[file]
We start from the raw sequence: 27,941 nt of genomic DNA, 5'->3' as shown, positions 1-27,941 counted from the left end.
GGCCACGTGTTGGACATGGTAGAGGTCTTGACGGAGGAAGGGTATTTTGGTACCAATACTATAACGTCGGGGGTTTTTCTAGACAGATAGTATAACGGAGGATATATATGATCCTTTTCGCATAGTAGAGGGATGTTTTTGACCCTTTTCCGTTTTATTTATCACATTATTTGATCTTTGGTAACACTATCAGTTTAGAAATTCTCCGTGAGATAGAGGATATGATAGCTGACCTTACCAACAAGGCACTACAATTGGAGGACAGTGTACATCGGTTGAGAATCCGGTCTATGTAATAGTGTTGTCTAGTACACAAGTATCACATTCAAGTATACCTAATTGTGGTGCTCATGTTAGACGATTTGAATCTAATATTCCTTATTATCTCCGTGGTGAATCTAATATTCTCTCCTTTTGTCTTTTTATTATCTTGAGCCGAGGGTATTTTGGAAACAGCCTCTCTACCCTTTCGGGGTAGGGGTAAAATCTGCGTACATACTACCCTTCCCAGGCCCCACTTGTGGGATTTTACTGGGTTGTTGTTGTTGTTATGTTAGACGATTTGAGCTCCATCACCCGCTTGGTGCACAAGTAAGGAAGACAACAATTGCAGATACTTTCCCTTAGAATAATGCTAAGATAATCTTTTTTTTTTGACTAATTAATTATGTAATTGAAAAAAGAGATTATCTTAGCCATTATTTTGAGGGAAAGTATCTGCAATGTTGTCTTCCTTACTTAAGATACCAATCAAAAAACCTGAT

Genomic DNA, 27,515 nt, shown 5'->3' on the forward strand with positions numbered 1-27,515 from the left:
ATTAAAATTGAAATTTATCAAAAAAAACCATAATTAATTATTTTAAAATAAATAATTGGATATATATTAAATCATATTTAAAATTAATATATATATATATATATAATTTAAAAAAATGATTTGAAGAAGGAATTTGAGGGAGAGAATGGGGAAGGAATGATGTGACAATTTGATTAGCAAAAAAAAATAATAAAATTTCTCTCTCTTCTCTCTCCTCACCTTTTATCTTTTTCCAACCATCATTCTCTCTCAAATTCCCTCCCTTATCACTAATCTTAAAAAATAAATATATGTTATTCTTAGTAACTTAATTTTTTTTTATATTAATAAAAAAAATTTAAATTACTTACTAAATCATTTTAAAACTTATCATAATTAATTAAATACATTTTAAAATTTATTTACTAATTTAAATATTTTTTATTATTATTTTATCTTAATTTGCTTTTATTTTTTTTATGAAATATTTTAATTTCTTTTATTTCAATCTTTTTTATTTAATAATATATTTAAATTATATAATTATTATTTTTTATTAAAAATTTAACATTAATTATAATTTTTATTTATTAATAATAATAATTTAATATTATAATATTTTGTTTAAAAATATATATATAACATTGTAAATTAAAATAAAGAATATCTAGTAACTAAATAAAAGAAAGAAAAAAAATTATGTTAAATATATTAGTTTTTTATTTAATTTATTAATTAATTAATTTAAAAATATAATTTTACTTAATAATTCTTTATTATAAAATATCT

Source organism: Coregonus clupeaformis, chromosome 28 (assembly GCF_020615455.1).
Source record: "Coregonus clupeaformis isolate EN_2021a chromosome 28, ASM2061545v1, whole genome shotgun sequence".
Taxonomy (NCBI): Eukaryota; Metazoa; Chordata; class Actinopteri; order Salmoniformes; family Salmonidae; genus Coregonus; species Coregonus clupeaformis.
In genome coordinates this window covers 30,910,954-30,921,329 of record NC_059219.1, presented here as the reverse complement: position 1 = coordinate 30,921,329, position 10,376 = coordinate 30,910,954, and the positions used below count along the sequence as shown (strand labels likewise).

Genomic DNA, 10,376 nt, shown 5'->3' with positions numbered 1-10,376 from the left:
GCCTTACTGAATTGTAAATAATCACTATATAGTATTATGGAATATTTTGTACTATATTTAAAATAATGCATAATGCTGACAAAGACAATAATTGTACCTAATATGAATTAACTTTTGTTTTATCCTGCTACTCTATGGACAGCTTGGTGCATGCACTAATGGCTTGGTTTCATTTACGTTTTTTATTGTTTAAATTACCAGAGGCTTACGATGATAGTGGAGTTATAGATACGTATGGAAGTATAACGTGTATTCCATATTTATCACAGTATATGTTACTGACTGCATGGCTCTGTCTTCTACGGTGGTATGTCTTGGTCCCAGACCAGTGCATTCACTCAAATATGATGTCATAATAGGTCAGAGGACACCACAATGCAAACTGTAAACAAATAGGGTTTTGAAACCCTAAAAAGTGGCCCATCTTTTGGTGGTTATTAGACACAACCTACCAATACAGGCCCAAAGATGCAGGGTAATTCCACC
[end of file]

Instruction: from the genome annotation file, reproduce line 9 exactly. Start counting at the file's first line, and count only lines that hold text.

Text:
Genomic DNA, 10,376 nt, shown 5'->3' with positions numbered 1-10,376 from the left: